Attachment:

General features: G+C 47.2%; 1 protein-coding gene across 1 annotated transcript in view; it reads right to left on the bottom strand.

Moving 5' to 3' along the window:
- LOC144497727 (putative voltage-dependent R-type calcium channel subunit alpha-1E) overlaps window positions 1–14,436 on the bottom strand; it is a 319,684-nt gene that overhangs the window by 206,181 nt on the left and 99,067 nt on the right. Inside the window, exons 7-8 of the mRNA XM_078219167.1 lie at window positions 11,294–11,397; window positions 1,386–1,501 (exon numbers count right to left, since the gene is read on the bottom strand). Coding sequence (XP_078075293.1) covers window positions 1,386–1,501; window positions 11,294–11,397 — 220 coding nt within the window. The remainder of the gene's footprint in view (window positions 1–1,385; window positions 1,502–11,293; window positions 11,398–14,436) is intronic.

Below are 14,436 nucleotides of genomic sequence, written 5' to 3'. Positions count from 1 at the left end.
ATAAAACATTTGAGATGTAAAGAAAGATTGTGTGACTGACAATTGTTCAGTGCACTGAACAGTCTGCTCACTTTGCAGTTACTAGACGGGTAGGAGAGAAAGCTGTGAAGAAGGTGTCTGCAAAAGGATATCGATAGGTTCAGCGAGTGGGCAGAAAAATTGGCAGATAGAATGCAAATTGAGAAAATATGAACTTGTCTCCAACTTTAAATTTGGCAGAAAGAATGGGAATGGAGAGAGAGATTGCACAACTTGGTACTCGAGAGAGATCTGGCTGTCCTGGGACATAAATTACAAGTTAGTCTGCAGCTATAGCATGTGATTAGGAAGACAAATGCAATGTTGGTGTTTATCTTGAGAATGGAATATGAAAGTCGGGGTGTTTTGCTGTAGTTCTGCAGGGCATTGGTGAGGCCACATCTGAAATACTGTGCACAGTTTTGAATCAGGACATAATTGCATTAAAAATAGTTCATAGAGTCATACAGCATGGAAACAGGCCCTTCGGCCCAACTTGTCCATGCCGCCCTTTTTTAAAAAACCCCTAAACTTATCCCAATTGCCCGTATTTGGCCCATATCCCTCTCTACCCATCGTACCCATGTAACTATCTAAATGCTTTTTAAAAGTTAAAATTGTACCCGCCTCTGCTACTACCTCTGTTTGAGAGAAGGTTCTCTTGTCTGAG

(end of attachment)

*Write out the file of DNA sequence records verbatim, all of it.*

General features: G+C 47.2%; 1 protein-coding gene across 1 annotated transcript in view; it reads right to left on the bottom strand.

Moving 5' to 3' along the window:
- LOC144497727 (putative voltage-dependent R-type calcium channel subunit alpha-1E) overlaps window positions 1–14,436 on the bottom strand; it is a 319,684-nt gene that overhangs the window by 206,181 nt on the left and 99,067 nt on the right. Inside the window, exons 7-8 of the mRNA XM_078219167.1 lie at window positions 11,294–11,397; window positions 1,386–1,501 (exon numbers count right to left, since the gene is read on the bottom strand). Coding sequence (XP_078075293.1) covers window positions 1,386–1,501; window positions 11,294–11,397 — 220 coding nt within the window. The remainder of the gene's footprint in view (window positions 1–1,385; window positions 1,502–11,293; window positions 11,398–14,436) is intronic.

Below are 14,436 nucleotides of genomic sequence, written 5' to 3'. Positions count from 1 at the left end.
ATAAAACATTTGAGATGTAAAGAAAGATTGTGTGACTGACAATTGTTCAGTGCACTGAACAGTCTGCTCACTTTGCAGTTACTAGACGGGTAGGAGAGAAAGCTGTGAAGAAGGTGTCTGCAAAAGGATATCGATAGGTTCAGCGAGTGGGCAGAAAAATTGGCAGATAGAATGCAAATTGAGAAAATATGAACTTGTCTCCAACTTTAAATTTGGCAGAAAGAATGGGAATGGAGAGAGAGATTGCACAACTTGGTACTCGAGAGAGATCTGGCTGTCCTGGGACATAAATTACAAGTTAGTCTGCAGCTATAGCATGTGATTAGGAAGACAAATGCAATGTTGGTGTTTATCTTGAGAATGGAATATGAAAGTCGGGGTGTTTTGCTGTAGTTCTGCAGGGCATTGGTGAGGCCACATCTGAAATACTGTGCACAGTTTTGAATCAGGACATAATTGCATTAAAAATAGTTCATAGAGTCATACAGCATGGAAACAGGCCCTTCGGCCCAACTTGTCCATGCCGCCCTTTTTTAAAAAACCCCTAAACTTATCCCAATTGCCCGTATTTGGCCCATATCCCTCTCTACCCATCGTACCCATGTAACTATCTAAATGCTTTTTAAAAGTTAAAATTGTACCCGCCTCTGCTACTACCTCTGTTTGAGAGAAGGTTCTCTTGTCTGAG